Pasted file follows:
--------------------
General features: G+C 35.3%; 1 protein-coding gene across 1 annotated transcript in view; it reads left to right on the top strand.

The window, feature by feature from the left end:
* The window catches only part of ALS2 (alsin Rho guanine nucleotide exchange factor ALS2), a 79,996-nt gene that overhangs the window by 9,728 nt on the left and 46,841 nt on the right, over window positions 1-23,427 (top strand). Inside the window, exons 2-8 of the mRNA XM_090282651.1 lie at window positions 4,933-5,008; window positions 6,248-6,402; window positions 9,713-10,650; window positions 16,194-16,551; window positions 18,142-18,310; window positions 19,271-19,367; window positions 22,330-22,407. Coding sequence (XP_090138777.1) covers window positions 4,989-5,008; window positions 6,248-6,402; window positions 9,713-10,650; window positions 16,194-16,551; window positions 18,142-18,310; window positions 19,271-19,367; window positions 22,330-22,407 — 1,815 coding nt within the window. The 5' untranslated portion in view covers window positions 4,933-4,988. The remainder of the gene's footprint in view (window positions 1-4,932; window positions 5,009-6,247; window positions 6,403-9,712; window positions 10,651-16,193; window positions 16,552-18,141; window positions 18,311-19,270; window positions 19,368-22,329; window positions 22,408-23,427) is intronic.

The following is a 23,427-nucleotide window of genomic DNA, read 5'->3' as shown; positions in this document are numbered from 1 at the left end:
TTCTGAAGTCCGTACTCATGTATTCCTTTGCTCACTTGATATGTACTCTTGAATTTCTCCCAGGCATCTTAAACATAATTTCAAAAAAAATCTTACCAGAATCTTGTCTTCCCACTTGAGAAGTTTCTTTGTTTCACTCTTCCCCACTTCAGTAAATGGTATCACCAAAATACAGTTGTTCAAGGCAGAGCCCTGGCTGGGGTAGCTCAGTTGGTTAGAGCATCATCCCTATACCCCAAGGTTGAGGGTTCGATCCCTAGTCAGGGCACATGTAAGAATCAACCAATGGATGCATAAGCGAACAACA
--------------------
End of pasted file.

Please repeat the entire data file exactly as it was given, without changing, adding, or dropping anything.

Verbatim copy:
General features: G+C 35.3%; 1 protein-coding gene across 1 annotated transcript in view; it reads left to right on the top strand.

The window, feature by feature from the left end:
* The window catches only part of ALS2 (alsin Rho guanine nucleotide exchange factor ALS2), a 79,996-nt gene that overhangs the window by 9,728 nt on the left and 46,841 nt on the right, over window positions 1-23,427 (top strand). Inside the window, exons 2-8 of the mRNA XM_090282651.1 lie at window positions 4,933-5,008; window positions 6,248-6,402; window positions 9,713-10,650; window positions 16,194-16,551; window positions 18,142-18,310; window positions 19,271-19,367; window positions 22,330-22,407. Coding sequence (XP_090138777.1) covers window positions 4,989-5,008; window positions 6,248-6,402; window positions 9,713-10,650; window positions 16,194-16,551; window positions 18,142-18,310; window positions 19,271-19,367; window positions 22,330-22,407 — 1,815 coding nt within the window. The 5' untranslated portion in view covers window positions 4,933-4,988. The remainder of the gene's footprint in view (window positions 1-4,932; window positions 5,009-6,247; window positions 6,403-9,712; window positions 10,651-16,193; window positions 16,552-18,141; window positions 18,311-19,270; window positions 19,368-22,329; window positions 22,408-23,427) is intronic.

The following is a 23,427-nucleotide window of genomic DNA, read 5'->3' as shown; positions in this document are numbered from 1 at the left end:
TTCTGAAGTCCGTACTCATGTATTCCTTTGCTCACTTGATATGTACTCTTGAATTTCTCCCAGGCATCTTAAACATAATTTCAAAAAAAATCTTACCAGAATCTTGTCTTCCCACTTGAGAAGTTTCTTTGTTTCACTCTTCCCCACTTCAGTAAATGGTATCACCAAAATACAGTTGTTCAAGGCAGAGCCCTGGCTGGGGTAGCTCAGTTGGTTAGAGCATCATCCCTATACCCCAAGGTTGAGGGTTCGATCCCTAGTCAGGGCACATGTAAGAATCAACCAATGGATGCATAAGCGAACAACA